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  1. #1
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    to web designers and we design companies

    when's the right time to get a 'legal' copy of the programs used to make sites like dreamweaver, photoshop, flash, etc.?

  2. #2
    When you stop being a cheap bastard
    No really, I think it's when your trial has run out, or when you have enough funds for it?
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  3. #3
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    When's the right time to not use a legal copy?

    I use freeware, arachnophilia or 1stpage. Pretty good and legal right outta the box.
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  4. #4
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    Re: to web designers and we design companies

    Originally posted by NumLock
    when's the right time to get a 'legal' copy of the programs used to make sites like dreamweaver, photoshop, flash, etc.?
    When you start in business. If you are serious about being in business you have to respect the intellectual property of the companies that you rely on. If you want to be a web designer, buying these tools is just part of the cost of entry into the business.

    Just as a web designer would not want someone else to steal their images/design, the makers of these software products do not want people to use them without paying.

  5. #5
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    When you are still in school. There are discounts for students. I think it is 200 dollars for the Macromedia developement package, It is normally like 900.

  6. #6
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    If you are serious about your skills, it's time.

  7. #7
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    Re: to web designers and we design companies

    Originally posted by NumLock
    when's the right time to get a 'legal' copy of the programs used to make sites like dreamweaver, photoshop, flash, etc.?
    When you want to think you have a right to protest if someone rips off your designs. If you're going to steal other people's work, it'd be hypocritical for you to complain if someone else steals yours.
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  8. #8
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    ya like whose gonna know if you use a copied version of flash or something to make that flash site/banner.

    When you want to think you have a right to protest if someone rips off your designs.
    what does the legal ownership of a program (lets say dreamweaver) got to do with a 'right to protest'? like their gonna ask you if your copy of DW is legal or not.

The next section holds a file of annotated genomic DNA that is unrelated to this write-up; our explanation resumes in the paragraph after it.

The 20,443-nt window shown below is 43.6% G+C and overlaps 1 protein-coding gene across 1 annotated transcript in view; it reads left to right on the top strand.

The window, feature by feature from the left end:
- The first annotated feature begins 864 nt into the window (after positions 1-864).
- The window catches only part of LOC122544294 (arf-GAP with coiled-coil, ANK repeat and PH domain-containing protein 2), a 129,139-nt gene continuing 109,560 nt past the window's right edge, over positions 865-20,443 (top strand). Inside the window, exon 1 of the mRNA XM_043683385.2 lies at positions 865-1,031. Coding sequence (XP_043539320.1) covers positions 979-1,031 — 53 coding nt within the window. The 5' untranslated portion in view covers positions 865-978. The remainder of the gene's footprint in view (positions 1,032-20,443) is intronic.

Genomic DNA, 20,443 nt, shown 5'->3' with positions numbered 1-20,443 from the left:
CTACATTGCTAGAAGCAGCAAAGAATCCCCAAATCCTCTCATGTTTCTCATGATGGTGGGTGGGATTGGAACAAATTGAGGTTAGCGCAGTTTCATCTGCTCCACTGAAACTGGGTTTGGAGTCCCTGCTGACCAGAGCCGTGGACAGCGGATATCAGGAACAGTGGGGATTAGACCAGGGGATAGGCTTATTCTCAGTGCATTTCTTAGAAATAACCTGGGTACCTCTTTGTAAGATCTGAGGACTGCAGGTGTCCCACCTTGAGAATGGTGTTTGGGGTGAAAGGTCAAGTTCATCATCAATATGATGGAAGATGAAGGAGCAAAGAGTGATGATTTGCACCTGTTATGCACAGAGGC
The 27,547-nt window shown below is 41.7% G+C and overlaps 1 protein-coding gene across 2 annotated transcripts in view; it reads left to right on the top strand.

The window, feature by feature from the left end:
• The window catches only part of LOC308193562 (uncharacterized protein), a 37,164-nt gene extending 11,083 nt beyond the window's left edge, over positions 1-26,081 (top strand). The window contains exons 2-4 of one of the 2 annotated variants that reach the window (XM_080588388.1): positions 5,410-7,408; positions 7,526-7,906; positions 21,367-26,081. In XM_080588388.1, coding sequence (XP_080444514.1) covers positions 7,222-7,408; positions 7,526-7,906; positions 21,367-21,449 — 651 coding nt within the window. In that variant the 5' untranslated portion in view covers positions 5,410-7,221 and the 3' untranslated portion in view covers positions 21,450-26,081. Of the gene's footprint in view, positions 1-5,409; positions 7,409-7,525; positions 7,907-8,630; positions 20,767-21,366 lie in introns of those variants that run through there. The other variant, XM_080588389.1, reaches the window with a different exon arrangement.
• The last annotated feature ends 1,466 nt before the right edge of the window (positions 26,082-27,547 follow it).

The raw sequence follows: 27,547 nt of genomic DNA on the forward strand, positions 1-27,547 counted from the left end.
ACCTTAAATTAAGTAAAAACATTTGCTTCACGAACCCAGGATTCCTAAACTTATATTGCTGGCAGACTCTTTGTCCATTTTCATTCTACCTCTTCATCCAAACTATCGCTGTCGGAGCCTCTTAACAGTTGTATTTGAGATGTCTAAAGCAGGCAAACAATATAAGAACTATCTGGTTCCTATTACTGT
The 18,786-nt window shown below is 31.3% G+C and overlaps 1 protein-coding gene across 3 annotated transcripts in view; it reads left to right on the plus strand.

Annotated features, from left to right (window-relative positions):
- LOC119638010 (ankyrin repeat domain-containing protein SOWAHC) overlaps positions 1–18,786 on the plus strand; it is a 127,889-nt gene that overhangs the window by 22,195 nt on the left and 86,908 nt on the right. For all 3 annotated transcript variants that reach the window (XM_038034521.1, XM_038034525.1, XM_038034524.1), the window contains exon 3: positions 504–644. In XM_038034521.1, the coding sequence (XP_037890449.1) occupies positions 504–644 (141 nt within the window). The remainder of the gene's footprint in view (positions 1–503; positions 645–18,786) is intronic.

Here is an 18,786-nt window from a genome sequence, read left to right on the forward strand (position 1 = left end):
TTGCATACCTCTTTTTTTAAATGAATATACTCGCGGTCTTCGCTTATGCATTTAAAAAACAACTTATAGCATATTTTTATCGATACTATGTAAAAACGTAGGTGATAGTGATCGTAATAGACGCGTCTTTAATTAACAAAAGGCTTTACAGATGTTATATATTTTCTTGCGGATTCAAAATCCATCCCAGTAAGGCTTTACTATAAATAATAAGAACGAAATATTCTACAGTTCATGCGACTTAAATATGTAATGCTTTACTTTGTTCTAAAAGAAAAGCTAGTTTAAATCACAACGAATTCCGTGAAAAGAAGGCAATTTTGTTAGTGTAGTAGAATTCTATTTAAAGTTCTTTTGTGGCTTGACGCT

When you are still in school. There are discounts for students. I think it is 200 dollars for the Macromedia developement package, It is normally like 900.
    thats still big bucks.


    but seriously, i think if you finally get a business permit, then you'l hav to get legal programs. but when your a freelance designer, it isn't really necessary.

  9. #9
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    If your serious about what your want to do with it, and have good plans for it then buy it striaght away.

    Never hang about like a diffy, because you'll notice alot of practice is lost through your waiting. The sooner you get it, the sooner you'll be making something outa yourself.

  10. #10
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    This is a result of selling cheap designs - it's hard to get the money to actually pay for the software. I got lucky, and won $750 of Macromedia software.
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  11. #11
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    Originally posted by NumLock
    what does the legal ownership of a program (lets say dreamweaver) got to do with a 'right to protest'? like their gonna ask you if your copy of DW is legal or not.
    Sadly very little I suppose. Were it my choice I'd just have thieves shot on site so their protests were a moot point anyway. Pay for things you use, or don't use them at all.

    I've always found it odd that people continue to attempt to justify the stealing of things they have no right to. I would imagine if you did a job for someone and they took off with the work without paying you, you'd consider them a thief and be pretty upset about it.